A quarter of women around the world were once child brides.
Unicef compiled data from women between the ages of 20 - 24 across the world in order to determine the prevalence of child marriages.
Engaging in a marriage to a child under the age of 18 is considered to be a violation of their human rights, and international bodies like the UN have condemned the practise:
Child marriage often compromises a girl’s development by resulting in early pregnancy and social isolation, interrupting her schooling, limiting her opportunities for career and vocational advancement and placing her at increased risk of domestic violence, writes the Unicef report.
As this graph from Statista shows, the South East Asia region has the highest percentage of women under the age of 15 forced into a marriage, at 17 per cent, whereas Central and Eastern Europe has the lowest, at a mere one per cent.
West and Central Africa is the second biggest culprit, with 28 per cent of women between the ages of 15 and 17 in the region having been married as children.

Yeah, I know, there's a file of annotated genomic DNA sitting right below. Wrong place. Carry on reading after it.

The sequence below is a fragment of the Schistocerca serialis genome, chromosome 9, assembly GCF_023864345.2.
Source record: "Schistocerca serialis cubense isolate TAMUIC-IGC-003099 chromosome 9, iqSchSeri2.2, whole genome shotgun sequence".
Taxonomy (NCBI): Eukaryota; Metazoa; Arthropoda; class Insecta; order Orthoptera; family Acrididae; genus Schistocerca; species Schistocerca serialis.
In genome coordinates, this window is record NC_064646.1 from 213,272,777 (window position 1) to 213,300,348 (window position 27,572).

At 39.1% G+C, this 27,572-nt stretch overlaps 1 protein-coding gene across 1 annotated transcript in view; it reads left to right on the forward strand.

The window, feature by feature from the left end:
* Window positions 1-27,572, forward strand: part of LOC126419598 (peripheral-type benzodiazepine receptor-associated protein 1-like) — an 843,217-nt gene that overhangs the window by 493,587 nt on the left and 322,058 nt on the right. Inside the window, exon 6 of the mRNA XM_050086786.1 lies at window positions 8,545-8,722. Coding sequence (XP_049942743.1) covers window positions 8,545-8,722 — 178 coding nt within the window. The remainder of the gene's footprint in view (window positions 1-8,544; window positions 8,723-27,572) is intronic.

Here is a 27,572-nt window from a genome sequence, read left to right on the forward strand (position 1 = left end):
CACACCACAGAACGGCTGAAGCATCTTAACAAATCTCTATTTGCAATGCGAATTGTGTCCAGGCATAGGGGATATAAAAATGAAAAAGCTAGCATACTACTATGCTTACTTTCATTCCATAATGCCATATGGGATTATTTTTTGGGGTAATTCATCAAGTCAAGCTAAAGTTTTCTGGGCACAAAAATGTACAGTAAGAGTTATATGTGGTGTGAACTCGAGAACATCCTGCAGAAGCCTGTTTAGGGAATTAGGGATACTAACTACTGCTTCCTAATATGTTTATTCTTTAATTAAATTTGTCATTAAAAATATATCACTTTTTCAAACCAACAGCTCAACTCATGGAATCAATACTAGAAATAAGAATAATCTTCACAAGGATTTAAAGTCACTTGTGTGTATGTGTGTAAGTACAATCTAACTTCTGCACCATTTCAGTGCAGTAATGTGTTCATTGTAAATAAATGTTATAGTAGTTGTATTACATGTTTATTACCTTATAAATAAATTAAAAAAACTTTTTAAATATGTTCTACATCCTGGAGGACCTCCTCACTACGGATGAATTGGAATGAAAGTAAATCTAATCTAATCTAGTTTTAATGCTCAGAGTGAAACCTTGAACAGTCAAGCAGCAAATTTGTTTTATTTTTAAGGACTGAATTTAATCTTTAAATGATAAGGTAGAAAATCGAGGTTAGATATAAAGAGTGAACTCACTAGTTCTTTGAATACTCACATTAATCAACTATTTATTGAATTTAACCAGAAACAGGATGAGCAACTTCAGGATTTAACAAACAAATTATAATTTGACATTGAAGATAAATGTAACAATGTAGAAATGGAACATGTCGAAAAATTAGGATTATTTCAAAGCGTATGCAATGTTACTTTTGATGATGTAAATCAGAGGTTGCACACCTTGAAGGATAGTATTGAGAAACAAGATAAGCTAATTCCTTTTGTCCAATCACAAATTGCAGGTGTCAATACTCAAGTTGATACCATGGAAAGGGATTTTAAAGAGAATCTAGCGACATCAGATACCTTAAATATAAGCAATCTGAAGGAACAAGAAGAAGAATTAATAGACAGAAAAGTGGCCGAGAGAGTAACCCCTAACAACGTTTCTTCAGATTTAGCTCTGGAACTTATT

Why does this happen?
Many factors interact to place a girl at risk of marriage, including poverty, the perception that marriage will provide ‘protection’, family honour, social norms, customary or religious laws that condone the practice, an inadequate legislative framework and the state of a country's civil registration system.
There seems to be a correlation between third world countries and the practise of child marriage, and this evidence demonstrates the need for women's issues to dominate political discourse.